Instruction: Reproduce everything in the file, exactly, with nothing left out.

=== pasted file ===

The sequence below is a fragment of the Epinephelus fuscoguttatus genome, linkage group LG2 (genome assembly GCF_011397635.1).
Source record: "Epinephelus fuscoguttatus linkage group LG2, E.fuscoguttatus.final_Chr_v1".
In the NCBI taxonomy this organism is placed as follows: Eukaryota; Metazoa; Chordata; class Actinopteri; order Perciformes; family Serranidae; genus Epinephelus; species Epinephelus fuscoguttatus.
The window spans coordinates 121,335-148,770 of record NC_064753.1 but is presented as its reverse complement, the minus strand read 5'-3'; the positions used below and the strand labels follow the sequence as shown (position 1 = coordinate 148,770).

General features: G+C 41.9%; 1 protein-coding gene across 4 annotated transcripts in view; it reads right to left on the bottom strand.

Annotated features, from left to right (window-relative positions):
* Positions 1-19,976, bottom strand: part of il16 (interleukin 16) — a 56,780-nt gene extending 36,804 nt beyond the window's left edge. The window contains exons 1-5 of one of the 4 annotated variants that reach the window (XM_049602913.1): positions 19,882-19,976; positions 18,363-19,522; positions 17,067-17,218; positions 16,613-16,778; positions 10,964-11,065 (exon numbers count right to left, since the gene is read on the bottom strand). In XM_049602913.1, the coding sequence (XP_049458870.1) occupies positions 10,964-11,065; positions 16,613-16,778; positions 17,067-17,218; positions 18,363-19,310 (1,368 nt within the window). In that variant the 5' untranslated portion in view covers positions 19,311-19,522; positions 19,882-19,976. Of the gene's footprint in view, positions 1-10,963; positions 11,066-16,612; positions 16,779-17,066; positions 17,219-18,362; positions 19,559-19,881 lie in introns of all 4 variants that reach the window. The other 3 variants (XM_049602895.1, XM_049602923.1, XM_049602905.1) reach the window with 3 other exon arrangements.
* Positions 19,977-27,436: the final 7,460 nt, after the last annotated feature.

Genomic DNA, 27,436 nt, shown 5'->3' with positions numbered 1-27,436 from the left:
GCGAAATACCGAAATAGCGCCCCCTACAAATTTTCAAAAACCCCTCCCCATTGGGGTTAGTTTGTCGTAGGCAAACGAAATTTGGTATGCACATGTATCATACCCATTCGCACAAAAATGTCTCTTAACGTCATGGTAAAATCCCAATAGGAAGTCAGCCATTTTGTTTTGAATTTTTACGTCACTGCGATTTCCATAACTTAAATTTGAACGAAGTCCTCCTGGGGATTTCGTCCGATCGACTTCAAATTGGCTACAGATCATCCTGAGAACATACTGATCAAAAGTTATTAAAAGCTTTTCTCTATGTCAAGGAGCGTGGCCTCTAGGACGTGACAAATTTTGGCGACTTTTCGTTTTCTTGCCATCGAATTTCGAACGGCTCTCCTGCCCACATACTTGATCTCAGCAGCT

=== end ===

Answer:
The sequence below is a fragment of the Epinephelus fuscoguttatus genome, linkage group LG2 (genome assembly GCF_011397635.1).
Source record: "Epinephelus fuscoguttatus linkage group LG2, E.fuscoguttatus.final_Chr_v1".
In the NCBI taxonomy this organism is placed as follows: Eukaryota; Metazoa; Chordata; class Actinopteri; order Perciformes; family Serranidae; genus Epinephelus; species Epinephelus fuscoguttatus.
The window spans coordinates 121,335-148,770 of record NC_064753.1 but is presented as its reverse complement, the minus strand read 5'-3'; the positions used below and the strand labels follow the sequence as shown (position 1 = coordinate 148,770).

General features: G+C 41.9%; 1 protein-coding gene across 4 annotated transcripts in view; it reads right to left on the bottom strand.

Annotated features, from left to right (window-relative positions):
* Positions 1-19,976, bottom strand: part of il16 (interleukin 16) — a 56,780-nt gene extending 36,804 nt beyond the window's left edge. The window contains exons 1-5 of one of the 4 annotated variants that reach the window (XM_049602913.1): positions 19,882-19,976; positions 18,363-19,522; positions 17,067-17,218; positions 16,613-16,778; positions 10,964-11,065 (exon numbers count right to left, since the gene is read on the bottom strand). In XM_049602913.1, the coding sequence (XP_049458870.1) occupies positions 10,964-11,065; positions 16,613-16,778; positions 17,067-17,218; positions 18,363-19,310 (1,368 nt within the window). In that variant the 5' untranslated portion in view covers positions 19,311-19,522; positions 19,882-19,976. Of the gene's footprint in view, positions 1-10,963; positions 11,066-16,612; positions 16,779-17,066; positions 17,219-18,362; positions 19,559-19,881 lie in introns of all 4 variants that reach the window. The other 3 variants (XM_049602895.1, XM_049602923.1, XM_049602905.1) reach the window with 3 other exon arrangements.
* Positions 19,977-27,436: the final 7,460 nt, after the last annotated feature.

Genomic DNA, 27,436 nt, shown 5'->3' with positions numbered 1-27,436 from the left:
GCGAAATACCGAAATAGCGCCCCCTACAAATTTTCAAAAACCCCTCCCCATTGGGGTTAGTTTGTCGTAGGCAAACGAAATTTGGTATGCACATGTATCATACCCATTCGCACAAAAATGTCTCTTAACGTCATGGTAAAATCCCAATAGGAAGTCAGCCATTTTGTTTTGAATTTTTACGTCACTGCGATTTCCATAACTTAAATTTGAACGAAGTCCTCCTGGGGATTTCGTCCGATCGACTTCAAATTGGCTACAGATCATCCTGAGAACATACTGATCAAAAGTTATTAAAAGCTTTTCTCTATGTCAAGGAGCGTGGCCTCTAGGACGTGACAAATTTTGGCGACTTTTCGTTTTCTTGCCATCGAATTTCGAACGGCTCTCCTGCCCACATACTTGATCTCAGCAGCT